Chlamydia trachomatis is the most common sexually transmitted bacterial pathogen; an estimated 3–4 million cases occur each year in the United States, and there are close to 90 million worldwide. The most common manifestation is nongonococcal urethritis in males. The cervix is the most commonly infected site in women. Ascending infections can occur in either sex, resulting in epididymitis in males or endometritis and salpingitis in females. Chlamydial infection of the fallopian tube can cause late consequences such as infertility and ectopic pregnancy, even though the earlier infection is asymptomatic. The infant passing through the infected birth canal can acquire the infection and may develop either conjunctivitis or pneumonia. A more invasive form of C. trachomatis causes a systemic sexually transmitted disease called lymphogranuloma venereum. See Sexually transmitted diseases

Chlamydia psittaci is virtually ubiquitous among avian species and is a common pathogen among lower mammals. It is economically important in many countries as a cause of abortion in sheep, cattle, and goats. It causes considerable morbidity and mortality in poultry. Chlamydia psittaci can infect humans, causing the disease psittacosis. Psittacosis can occur as pneumonia or a febrile toxic disease without respiratory symptoms.

Chlamydia pneumoniae appears to be a human pathogen with no animal reservoir. It is of worldwide distribution and may be the most common human chlamydial infection. It appears to be an important cause of respiratory disease.

Azithromycin is the drug of choice for uncomplicated chlamydial infection of the genital tract. Two therapeutic agents require longer treatment regimens: doxycycline, a tetracycline antibiotic, is the first alternate treatment; erythromycin may be used for those who are tetracycline-intolerant, as well as for pregnant women or young children. See Medical bacteriology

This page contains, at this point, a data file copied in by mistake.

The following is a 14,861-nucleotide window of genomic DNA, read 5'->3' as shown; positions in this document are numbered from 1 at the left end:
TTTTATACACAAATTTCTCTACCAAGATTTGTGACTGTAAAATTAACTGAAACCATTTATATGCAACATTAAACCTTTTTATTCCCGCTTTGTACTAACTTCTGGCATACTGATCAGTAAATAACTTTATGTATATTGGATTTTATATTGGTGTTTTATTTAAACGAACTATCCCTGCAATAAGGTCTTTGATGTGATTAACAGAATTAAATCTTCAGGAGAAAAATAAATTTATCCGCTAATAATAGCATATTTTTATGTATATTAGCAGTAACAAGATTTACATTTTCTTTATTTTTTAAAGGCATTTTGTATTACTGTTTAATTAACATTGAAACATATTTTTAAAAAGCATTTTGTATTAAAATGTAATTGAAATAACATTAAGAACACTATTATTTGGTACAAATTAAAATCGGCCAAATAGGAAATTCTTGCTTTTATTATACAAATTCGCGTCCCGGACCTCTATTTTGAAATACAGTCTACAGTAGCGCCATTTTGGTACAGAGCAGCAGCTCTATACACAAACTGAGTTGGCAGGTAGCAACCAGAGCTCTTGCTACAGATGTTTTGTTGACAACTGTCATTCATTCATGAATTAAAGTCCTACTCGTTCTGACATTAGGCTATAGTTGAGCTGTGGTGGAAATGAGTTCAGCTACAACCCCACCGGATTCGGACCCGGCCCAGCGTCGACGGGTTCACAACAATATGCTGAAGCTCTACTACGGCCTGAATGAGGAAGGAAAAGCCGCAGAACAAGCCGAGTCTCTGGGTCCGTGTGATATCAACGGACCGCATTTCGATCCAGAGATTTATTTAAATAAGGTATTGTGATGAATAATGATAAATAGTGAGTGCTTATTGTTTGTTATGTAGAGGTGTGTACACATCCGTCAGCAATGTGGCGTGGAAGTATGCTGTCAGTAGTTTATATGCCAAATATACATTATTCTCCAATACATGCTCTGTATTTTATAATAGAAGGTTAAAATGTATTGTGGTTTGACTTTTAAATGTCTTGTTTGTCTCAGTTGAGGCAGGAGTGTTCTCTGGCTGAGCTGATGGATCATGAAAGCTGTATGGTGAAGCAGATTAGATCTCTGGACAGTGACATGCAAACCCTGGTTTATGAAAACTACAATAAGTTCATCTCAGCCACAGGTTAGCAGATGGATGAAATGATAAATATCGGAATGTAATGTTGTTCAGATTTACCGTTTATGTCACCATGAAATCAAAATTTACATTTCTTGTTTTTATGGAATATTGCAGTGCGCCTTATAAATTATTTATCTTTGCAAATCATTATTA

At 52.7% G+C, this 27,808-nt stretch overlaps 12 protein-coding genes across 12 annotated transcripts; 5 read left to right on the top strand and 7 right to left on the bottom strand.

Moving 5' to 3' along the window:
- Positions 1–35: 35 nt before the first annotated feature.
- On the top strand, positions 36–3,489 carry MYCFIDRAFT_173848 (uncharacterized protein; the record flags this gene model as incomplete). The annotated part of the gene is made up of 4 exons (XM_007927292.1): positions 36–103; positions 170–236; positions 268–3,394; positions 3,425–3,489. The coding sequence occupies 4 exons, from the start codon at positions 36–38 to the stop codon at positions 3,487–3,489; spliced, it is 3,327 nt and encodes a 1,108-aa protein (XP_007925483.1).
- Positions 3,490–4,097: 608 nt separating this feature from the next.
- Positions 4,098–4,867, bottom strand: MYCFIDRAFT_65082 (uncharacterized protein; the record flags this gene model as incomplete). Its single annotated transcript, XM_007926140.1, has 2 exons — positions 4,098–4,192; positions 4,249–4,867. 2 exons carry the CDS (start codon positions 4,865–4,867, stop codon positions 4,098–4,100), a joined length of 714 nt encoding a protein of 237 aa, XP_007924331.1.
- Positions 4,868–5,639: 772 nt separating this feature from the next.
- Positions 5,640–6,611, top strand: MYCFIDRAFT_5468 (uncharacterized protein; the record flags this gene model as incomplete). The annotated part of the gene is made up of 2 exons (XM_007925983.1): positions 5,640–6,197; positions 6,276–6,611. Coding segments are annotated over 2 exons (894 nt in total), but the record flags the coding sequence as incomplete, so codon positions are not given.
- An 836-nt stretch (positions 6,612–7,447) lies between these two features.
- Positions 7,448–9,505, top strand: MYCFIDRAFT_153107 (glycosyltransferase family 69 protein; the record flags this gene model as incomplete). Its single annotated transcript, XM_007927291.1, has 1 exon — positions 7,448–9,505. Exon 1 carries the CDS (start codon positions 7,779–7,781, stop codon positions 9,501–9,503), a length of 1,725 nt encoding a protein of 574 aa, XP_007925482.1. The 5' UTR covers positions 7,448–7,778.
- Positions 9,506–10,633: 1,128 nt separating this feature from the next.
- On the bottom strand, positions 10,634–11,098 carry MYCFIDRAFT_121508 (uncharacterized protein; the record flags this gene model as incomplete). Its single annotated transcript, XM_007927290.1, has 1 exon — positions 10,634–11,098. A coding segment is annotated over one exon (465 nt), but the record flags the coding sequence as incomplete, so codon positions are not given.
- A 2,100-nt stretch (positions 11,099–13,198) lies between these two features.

The single genus of the family Chlamydiaceae.
References in periodicals archive ?
Asthma, arthritis, cerebrovascular disease, carotid atherosclerosis, age-related macular degeneration, and abortion can also be induced by Chlamydia spp.
2) Only 40 percent of sexually active women aged 15 to 21 reported having had a chlamydia test in the past 12 months.
Our finding that insertive CAS [condomless anal sex acts] was associated with rectal GC/CT [gonococcus/ Chlamydia trachomatis] highlights that providers should screen patients for GC/CT via a full range of transmission routes, lest GC/CT go undiagnosed," the investigators concluded (Sex Transm Dis.
Specifically, researchers found that before the guideline change, nearly 62 percent of chlamydia screens were concurrent with a Pap smear.
Of the 46,966 who underwent Pap testing, 89% and 80% were tested for chlamydia and gonorrhea, respectively, and of those who did not undergo Pap testing, only 51% and 48% were tested for chlamy dia and gonorrhea, said Dr.
Half of those diagnosed with gonorrhoea had also previously been infected with chlamydia.
5) Rates of rectal gonorrhea and chlamydia reach as high as 38% (6) and 24% (7) in some studies of gay/bisexual men.
In fact, among females, the highest rates of chlamydia occur in those aged 15 to 24.
Chlamydia is the most common sexually transmitted infection (STI) in the UK today.
While chlamydia is tricky to spot, it's easy to deal with.
Chlamydia poses an insidious and ongoing threat to HIV-positive people--insidious because it usually causes no symptoms and so can easily go undetected, ongoing because people with HIV often remain sexually active and so risk picking up or passing along another STI.
Healthcare staff from the North East's chlamydia screening programmes will be offering tests on Sunday and Monday at special toilets at the event.